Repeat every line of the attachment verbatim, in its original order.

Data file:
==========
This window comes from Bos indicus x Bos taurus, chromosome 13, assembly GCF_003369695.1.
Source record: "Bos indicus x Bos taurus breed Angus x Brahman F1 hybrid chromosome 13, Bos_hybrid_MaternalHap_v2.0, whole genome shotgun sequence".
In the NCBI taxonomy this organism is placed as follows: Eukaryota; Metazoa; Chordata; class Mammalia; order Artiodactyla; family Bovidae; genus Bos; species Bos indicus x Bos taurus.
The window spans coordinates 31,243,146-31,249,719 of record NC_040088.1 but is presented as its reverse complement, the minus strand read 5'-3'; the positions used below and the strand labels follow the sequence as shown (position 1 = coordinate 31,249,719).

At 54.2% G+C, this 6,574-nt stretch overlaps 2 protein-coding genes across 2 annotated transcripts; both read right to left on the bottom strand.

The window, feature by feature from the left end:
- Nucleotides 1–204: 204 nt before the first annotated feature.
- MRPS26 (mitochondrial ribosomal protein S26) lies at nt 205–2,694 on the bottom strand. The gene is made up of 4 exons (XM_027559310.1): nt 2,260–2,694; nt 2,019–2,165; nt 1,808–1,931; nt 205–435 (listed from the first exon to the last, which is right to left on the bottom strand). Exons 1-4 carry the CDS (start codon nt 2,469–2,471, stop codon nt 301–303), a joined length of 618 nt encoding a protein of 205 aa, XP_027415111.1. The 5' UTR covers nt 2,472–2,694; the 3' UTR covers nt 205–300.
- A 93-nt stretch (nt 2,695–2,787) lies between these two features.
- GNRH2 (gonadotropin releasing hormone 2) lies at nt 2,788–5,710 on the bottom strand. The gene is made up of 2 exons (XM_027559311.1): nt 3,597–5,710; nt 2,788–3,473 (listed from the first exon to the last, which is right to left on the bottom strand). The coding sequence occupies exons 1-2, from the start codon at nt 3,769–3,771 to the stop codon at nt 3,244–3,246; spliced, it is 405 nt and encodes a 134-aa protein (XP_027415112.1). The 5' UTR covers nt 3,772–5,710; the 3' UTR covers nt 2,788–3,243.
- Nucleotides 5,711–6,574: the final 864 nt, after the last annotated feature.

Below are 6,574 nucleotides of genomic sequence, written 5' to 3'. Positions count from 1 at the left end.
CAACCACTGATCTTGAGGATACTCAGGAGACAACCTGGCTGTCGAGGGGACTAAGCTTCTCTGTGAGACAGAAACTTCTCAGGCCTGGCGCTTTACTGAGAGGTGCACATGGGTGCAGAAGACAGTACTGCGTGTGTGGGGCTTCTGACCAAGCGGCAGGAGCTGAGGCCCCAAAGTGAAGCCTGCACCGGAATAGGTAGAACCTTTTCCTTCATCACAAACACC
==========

This window comes from Bos indicus x Bos taurus, chromosome 13, assembly GCF_003369695.1.
Source record: "Bos indicus x Bos taurus breed Angus x Brahman F1 hybrid chromosome 13, Bos_hybrid_MaternalHap_v2.0, whole genome shotgun sequence".
In the NCBI taxonomy this organism is placed as follows: Eukaryota; Metazoa; Chordata; class Mammalia; order Artiodactyla; family Bovidae; genus Bos; species Bos indicus x Bos taurus.
The window spans coordinates 31,243,146-31,249,719 of record NC_040088.1 but is presented as its reverse complement, the minus strand read 5'-3'; the positions used below and the strand labels follow the sequence as shown (position 1 = coordinate 31,249,719).

At 54.2% G+C, this 6,574-nt stretch overlaps 2 protein-coding genes across 2 annotated transcripts; both read right to left on the bottom strand.

The window, feature by feature from the left end:
- Nucleotides 1–204: 204 nt before the first annotated feature.
- MRPS26 (mitochondrial ribosomal protein S26) lies at nt 205–2,694 on the bottom strand. The gene is made up of 4 exons (XM_027559310.1): nt 2,260–2,694; nt 2,019–2,165; nt 1,808–1,931; nt 205–435 (listed from the first exon to the last, which is right to left on the bottom strand). Exons 1-4 carry the CDS (start codon nt 2,469–2,471, stop codon nt 301–303), a joined length of 618 nt encoding a protein of 205 aa, XP_027415111.1. The 5' UTR covers nt 2,472–2,694; the 3' UTR covers nt 205–300.
- A 93-nt stretch (nt 2,695–2,787) lies between these two features.
- GNRH2 (gonadotropin releasing hormone 2) lies at nt 2,788–5,710 on the bottom strand. The gene is made up of 2 exons (XM_027559311.1): nt 3,597–5,710; nt 2,788–3,473 (listed from the first exon to the last, which is right to left on the bottom strand). The coding sequence occupies exons 1-2, from the start codon at nt 3,769–3,771 to the stop codon at nt 3,244–3,246; spliced, it is 405 nt and encodes a 134-aa protein (XP_027415112.1). The 5' UTR covers nt 3,772–5,710; the 3' UTR covers nt 2,788–3,243.
- Nucleotides 5,711–6,574: the final 864 nt, after the last annotated feature.

Below are 6,574 nucleotides of genomic sequence, written 5' to 3'. Positions count from 1 at the left end.
CAACCACTGATCTTGAGGATACTCAGGAGACAACCTGGCTGTCGAGGGGACTAAGCTTCTCTGTGAGACAGAAACTTCTCAGGCCTGGCGCTTTACTGAGAGGTGCACATGGGTGCAGAAGACAGTACTGCGTGTGTGGGGCTTCTGACCAAGCGGCAGGAGCTGAGGCCCCAAAGTGAAGCCTGCACCGGAATAGGTAGAACCTTTTCCTTCATCACAAACACC